Each year the International Day of Peace is observed around the world on 21 September. The General Assembly has declared this to be a day devoted to strengthening the ideals of peace, both within and among all nations and peoples.
This year’s theme is The Right of Peoples to Peace, chosen to celebrate the 30th anniversary of the Declaration on the Right of Peoples to Peace by the United Nations. You can read the special message for the Day of Peace by Irina Bokova, Director-General of UNESCO, here.
Lacking peace, a country struggles to educate its children. It can’t provide health care, employment opportunities for youth, infrastructure or public services, safety and security, or a stable economy. Since a country and its peoples have no future without peace, peace is a human right.
Each summer, the Fund for Peace publishes a Fragile States Index (FSI) scoring countries on 12 socioeconomic and political indicators. Overall scores fall into four categories: Sustainable, Stable, Warning and Alert, with different levels. A county’s FSI level often tracks closely to its HDI (Human Development Index) tier: Very High, High, Medium or Low.
The HDI measures health, education and income (adjusted for inequality) at a moment in time, while the FSI predicts future conflict. Factors such as the number of refugees, uneven economic development, the flight of educated citizens to other countries, economic decline and poverty, human rights and external influences are all taken into account to determine a country’s status in the Fragile States Index.
Among the countries where ChildFund Ireland works in, four are in the Alert level (Ethiopia, Uganda, Kenya and Sri Lanka); four are in the Very High Warning level (Zambia, Mozambique, The Philippines and Guatemala) and four are in the High Warning level (India, Thailand, Vietnam and Mexico). The last country of the list where ChildFund Ireland works in, Brazil, is in Warning level. Mozambique and the Philippines are among the top 10 most worsened countries since last year’s report. On the other hand, Mexico is among the top 10 most improved countries in the last year, and in a 5-year trend (2009 – 2014) Brazil is one of the most improved countries by score. Overall, there are good news, but there’s still a lot of work to be done.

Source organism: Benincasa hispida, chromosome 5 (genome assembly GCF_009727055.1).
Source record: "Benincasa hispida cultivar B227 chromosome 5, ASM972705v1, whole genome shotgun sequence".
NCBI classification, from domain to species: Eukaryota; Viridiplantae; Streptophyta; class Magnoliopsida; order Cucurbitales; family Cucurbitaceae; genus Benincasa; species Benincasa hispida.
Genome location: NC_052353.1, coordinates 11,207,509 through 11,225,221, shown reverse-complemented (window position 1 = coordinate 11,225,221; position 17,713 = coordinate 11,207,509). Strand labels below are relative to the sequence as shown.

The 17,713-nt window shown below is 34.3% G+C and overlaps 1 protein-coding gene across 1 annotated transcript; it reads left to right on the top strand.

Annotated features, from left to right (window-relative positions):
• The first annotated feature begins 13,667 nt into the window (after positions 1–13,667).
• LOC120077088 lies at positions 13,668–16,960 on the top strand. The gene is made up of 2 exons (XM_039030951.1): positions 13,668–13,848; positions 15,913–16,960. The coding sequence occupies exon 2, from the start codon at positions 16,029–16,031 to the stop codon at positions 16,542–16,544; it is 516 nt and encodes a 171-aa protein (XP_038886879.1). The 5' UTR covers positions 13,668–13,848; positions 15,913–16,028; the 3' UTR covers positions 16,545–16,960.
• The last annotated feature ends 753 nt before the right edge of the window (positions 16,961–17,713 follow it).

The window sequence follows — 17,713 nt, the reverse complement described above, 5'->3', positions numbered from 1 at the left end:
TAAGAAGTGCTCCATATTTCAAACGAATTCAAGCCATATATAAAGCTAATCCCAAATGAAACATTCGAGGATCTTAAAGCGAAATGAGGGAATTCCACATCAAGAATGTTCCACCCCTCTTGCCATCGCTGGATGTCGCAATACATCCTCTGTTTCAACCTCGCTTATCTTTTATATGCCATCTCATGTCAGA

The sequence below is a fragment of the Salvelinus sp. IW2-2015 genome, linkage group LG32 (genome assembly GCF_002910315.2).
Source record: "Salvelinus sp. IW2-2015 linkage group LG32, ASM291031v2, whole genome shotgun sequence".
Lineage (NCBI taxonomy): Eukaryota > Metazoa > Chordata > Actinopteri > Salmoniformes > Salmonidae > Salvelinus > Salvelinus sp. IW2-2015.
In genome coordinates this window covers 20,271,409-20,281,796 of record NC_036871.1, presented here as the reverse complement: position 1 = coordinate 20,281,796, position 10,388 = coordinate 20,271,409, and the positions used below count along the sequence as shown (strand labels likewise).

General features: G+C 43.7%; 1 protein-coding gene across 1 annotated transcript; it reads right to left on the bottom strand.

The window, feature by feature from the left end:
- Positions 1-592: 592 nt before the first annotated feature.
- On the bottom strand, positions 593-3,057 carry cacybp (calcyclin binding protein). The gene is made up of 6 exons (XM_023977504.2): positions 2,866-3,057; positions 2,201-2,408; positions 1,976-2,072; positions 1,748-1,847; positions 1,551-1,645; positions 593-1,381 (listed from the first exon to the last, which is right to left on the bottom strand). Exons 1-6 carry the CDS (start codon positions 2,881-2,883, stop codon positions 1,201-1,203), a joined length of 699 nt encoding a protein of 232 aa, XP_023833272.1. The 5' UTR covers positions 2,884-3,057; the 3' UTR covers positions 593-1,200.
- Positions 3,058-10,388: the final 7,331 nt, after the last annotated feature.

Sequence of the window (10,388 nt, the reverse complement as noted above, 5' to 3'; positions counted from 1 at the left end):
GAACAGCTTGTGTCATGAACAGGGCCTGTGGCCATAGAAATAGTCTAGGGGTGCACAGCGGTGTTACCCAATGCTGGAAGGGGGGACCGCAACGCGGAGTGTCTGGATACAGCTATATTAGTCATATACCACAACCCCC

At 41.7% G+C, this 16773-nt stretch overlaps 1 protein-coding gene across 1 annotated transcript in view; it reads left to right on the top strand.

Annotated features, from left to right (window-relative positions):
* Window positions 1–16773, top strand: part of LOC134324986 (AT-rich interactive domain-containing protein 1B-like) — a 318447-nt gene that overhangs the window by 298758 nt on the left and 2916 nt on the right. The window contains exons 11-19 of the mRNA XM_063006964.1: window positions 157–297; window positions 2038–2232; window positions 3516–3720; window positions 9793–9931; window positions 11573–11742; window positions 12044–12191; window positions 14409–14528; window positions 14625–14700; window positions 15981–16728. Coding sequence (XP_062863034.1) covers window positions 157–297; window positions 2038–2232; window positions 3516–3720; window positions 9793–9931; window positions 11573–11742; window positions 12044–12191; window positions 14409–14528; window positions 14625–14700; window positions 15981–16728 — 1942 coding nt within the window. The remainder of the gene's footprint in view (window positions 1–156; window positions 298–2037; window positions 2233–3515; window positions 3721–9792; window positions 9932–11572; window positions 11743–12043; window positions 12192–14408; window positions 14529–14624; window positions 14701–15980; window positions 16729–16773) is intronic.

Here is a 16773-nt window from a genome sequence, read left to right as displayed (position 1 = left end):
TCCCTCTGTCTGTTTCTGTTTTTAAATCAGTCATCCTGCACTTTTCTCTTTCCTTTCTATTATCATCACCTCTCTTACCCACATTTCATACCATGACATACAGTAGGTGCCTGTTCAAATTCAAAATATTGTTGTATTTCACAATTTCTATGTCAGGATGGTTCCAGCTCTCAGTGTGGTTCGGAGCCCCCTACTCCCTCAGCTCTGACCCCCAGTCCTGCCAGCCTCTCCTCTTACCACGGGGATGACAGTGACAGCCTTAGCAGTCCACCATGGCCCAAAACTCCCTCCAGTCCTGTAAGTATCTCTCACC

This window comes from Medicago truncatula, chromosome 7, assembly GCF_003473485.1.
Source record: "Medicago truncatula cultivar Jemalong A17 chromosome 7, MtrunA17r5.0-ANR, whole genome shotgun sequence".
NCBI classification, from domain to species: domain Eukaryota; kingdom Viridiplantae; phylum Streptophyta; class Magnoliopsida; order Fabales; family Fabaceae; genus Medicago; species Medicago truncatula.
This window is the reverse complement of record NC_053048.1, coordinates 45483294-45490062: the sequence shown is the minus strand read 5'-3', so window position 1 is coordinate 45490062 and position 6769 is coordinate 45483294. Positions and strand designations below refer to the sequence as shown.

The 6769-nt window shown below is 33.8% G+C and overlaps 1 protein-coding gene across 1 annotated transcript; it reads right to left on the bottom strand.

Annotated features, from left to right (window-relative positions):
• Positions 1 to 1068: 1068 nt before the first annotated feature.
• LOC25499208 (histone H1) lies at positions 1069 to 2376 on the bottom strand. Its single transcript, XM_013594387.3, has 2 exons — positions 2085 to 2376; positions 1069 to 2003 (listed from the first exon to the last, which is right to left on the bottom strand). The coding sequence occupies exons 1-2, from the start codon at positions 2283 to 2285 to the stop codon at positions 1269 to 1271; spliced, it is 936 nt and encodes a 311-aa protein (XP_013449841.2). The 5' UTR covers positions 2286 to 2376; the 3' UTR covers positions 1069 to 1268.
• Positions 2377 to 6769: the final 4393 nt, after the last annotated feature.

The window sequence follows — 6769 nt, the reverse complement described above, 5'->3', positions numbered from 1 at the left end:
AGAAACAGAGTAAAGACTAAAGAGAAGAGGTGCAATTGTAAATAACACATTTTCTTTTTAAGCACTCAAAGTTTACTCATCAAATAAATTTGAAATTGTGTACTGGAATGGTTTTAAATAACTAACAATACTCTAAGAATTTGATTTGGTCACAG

ChildFund supports vulnerable children throughout their journey from birth to young adulthood in areas where children are impacted by war, natural disasters, poverty and global health issues such as HIV and AIDS. We help families to provide nurturing and protective home environments, and assist community leaders to create lasting and meaningful change in their localities. With programmes focused on education, health, nutrition, micro-enterprise and economic development, and emergency response and psychosocial interventions, and with the help of our donors, sponsors and supporters, ChildFund works to bring sustainable and long-lasting development not only to children and their families, but to entire communities.